Wildlife No Longer Is Wild… or Life

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I’m sure everyone has heard about the recent issues involving carbon emissions that are accounting for climate change; or as many see it, less snow days. Prompting climate change, humans often look at how our issues and troubles are affecting ourselves. One thing that is often neglected is how animals are affected as a result of human consumption, production and greed. It can be believed that natural selection is accountable for the control of animals, yet human interference is overlooked. Currently speaking, out of the 40,000 thousand animal species that are kept track of, 16,000 are listed as endangered or extinct [4]. The reason for some of these endangered species arriving to their current state may be natural selection, and the inability to adapt and survive in the wild, but in many cases, the endangered status is a result of human negligence.


Tigers in their natural habitat are not meant to be tampered with by humans

Out of the thousands of currently endangered animals, there are many notable ones. For example, the tiger population (all of it’s breeds combined) has plummeted to 3,200 in the wild. One may ask what accounts for this meager population… if you haven’t caught on to the answer yet, it’s us… Humans! One of the major issues that contributes to this diminished population is poaching, illegally killing. As alluded to in the National Geographic Article “Illegal Tiger Trade, Why Tigers Are Walking Gold,” there is great money involved in selling tiger skins, bones, teeth, and even claws [1]. The other issue that accounts for the depopulation of tigers is human interactions with the environment. Large industrial companies, such as McDonalds [6], often tamper with the natural habitats of many animals, when generating profit off building on their land or using it for other reasons. Additionally, with global warming becoming a more serious issue, animal habitats and lives are destroyed by increases in temperature that in turn can destroy ecosystems that animals rely on for food, water, and shelter.

If you aren’t on board yet to solving this cause, here is a short video: https://youtu.be/Q5pyfMzuA-k

What can we do to help? Well, first thing you can do to help become an advocate is visit the ( World Wildlife Foundation) WWF’s website [2] WWF’s website has multiple solutions on different actions you can take to become one of 6 million worldwide supporters. One of their major initiatives is to take a pledge to a variety of different causes. These causes include writing a letter to the United States Congress to support the Paris Climate Agreement; an initiative to reduce world wide carbon emissions [3]. Another pledge is buying forest-friendly products that come from “responsibly managed forests” [5]. In doing so,you will help promote preserving forests that many animals use as shade from the sun and protection from poachers. What I have mentioned is just a few of the many actions you can take to help the cause. There are more issues revolving animals endangered other than just your typical “save the polar bears”. If you are intrigued by what is going on to these animals who have done nothing wrong, start with WWF’s website and educate yourself. From there, there is an endless list of opportunities to join the cause.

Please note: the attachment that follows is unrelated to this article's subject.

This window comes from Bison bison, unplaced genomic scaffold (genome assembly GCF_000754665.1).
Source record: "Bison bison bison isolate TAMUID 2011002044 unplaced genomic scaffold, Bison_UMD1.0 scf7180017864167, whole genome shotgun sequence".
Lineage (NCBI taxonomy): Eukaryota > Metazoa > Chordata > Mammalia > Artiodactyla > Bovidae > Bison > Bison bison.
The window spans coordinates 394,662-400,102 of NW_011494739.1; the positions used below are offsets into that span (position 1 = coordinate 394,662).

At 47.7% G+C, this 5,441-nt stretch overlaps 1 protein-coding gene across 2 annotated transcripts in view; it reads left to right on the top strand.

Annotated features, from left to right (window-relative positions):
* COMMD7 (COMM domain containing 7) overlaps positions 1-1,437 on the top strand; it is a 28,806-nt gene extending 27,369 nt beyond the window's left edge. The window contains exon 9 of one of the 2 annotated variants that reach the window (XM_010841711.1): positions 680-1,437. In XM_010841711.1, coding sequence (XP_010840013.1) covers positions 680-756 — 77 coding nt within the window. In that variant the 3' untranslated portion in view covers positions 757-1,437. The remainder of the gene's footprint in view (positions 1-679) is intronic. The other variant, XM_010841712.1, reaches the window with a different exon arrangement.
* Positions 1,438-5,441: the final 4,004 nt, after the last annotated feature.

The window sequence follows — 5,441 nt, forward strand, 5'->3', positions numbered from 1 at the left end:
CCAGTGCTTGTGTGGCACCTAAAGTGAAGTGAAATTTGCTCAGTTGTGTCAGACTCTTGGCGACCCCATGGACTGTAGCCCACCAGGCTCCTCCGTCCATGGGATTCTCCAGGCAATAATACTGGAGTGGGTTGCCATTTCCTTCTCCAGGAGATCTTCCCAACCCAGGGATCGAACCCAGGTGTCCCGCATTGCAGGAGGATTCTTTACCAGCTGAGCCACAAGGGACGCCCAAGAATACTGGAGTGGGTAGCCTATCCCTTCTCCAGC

Products with this are forest friendly products as deemed by the Forest Stewardship Council.

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About the author

Nick Drepanos is 17 years old, residing in Southboro, MA. Nick is a current senior at St. Mark’s: part of the graduating class of 2017. At St. Mark’s Nick is interested in many STEM based courses. Nick is excited by business, as he looks to pursue business and biology in college. Nick is involved in the St. Mark’s community as an admissions prefect, chapel warden, and day student prefect. Nick enjoys playing soccer and hockey in their respective seasons. Writing has not always been Nick’s strongest area of expertise, but he looks forward to improving his writing ability with the Parkman Post.

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